As the housing market has begun to deteriorate due to Federal Reserve interest hikes stocks got a boost in recent days from good earnings. Investors anticipate that the Federal Reserve may slow the pace of rate hikes.
Mortgage Rates Hurting Housing Market
According to the S&P CoreLogic Case-Shiller Index, prices in 20 major US cities decreased 1.3% month over month in August, the most since March 2009. This is the second consecutive month of declines.
The housing market has begun to deteriorate as the Federal Reserve raises interest rates to combat the highest inflation in decades. Despite the slowing, prices in many places remain high in comparison to the previous year. With mortgage rates approaching 7%, many would-be buyers have been turned down, while some sellers have fled.
While prices are still rising year over year, they are slowing at an alarming rate. A nationwide price index rose 13% year on year in August, down from 15.6% in July, the largest decline in the index’s history.
Cities on the West Coast have been among the hardest impacted by the real estate slump, owing in part to affordability concerns that have risen in recent months as interest rates have risen. Cities on the West Coast, including San Francisco, Seattle, and San Diego, decreased the most month over month.
Tech Giants Weigh On US Futures
US index futures declined as pre-market trading saw mega cap technology equities fall, ruining a three-day Wall Street bounce and casting new doubt on whether this year’s $5.5 trillion selloff is close to bottoming out.
Stocks have been boosted in recent days by mainly excellent earnings and anticipation that the Federal Reserve may slow the pace of rate hikes amid signs that its relentless tightening is weighing on the economy.
Despite the big-tech loss, over a quarter of S&P 500 businesses have reported third-quarter earnings, with more than two-thirds exceeding analysts’ expectations. However, there is growing concern that sluggish output would reduce business profits in the coming months.
The Stoxx Europe 600 index shifted in response to a slew of mainly good earnings reports from heavyweights such as Barclays Plc, Deutsche Bank AG, and Mercedes-Benz Group AG.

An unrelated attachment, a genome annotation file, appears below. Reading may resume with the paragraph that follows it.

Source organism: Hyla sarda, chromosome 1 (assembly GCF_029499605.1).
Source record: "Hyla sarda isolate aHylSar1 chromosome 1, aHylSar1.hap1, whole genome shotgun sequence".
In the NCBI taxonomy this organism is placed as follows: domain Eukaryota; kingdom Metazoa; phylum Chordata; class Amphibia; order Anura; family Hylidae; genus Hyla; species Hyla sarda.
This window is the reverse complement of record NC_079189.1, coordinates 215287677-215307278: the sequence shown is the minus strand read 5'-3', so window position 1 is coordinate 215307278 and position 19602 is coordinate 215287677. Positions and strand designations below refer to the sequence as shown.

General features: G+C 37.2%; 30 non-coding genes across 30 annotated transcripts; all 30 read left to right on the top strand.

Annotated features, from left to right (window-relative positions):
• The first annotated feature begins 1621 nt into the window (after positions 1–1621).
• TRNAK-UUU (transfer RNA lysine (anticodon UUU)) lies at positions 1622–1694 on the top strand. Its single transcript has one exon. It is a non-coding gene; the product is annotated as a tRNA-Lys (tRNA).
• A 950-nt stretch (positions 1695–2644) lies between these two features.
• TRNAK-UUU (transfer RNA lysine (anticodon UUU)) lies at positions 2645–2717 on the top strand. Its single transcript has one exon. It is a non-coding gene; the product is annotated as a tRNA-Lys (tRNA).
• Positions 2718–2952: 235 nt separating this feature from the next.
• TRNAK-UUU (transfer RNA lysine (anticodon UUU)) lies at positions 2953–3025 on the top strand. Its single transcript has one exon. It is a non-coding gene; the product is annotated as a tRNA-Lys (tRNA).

The technology sector fell more than 1%, weighing on the benchmark, while brewer Heineken NV fell after missing analysts’ volume growth projections.
After poor quarterly results from Texas Instruments Inc., Alphabet Inc., the parent company of Google, and Microsoft Corp., contracts on the Nasdaq 100 plummeted more than 1.5%. S&P 500 futures were down nearly 0.8%.
The 10-year yield on Treasuries increased gains, falling to about 4.07%, while a measure of the dollar fell for a second day to its lowest level in three weeks.
UK Bonds Fall
In the meantime, the British pound maintained its gains against the US dollar when the government announced that the eagerly awaited budget update would be postponed until November. After Rishi Sunak, the new prime minister, chose an experienced Cabinet to guide the UK through what he called a “deep economic crisis,” the value of the pound rose.
The government postponed the release of its budget plan, which was expected the following week, which increased uncertainty and strained the country’s already unstable markets.
Following the postponement of the economic strategy from Monday to November 17 by the incoming UK Prime Minister Rishi Sunak, the yield on 30-year bonds increased as much as 14 basis points to 3.81%.
Investors are nonetheless keen to see the final statistics, despite the government’s retreat on promises for a major fiscal stimulus and massive unfunded tax cuts that last month shook the markets.
The Office for Budget Responsibility will release a comprehensive prediction alongside the event, which should help calm the market’s fears. The lack of one from Liz Truss made the selloff worse.
On Wednesday, the Bank of Canada is expected to raise its overnight interest rate again to try to contain the rising cost of living
Markets are pricing in a 75 basis-point increase in the central bank’s overnight rate at its decision Wednesday at 10 a.m. in Ottawa. That would bring the benchmark to 4%, a level not seen since March 2008.
The logic is that prices are increasing because demand for goods and services is exceeding supply. So a hike in interest rates makes money more expensive and then people will borrow less in order to buy things and thereby reduce demand. A spillover impact, that the government is not opposed to, is a drop in real estate prices.
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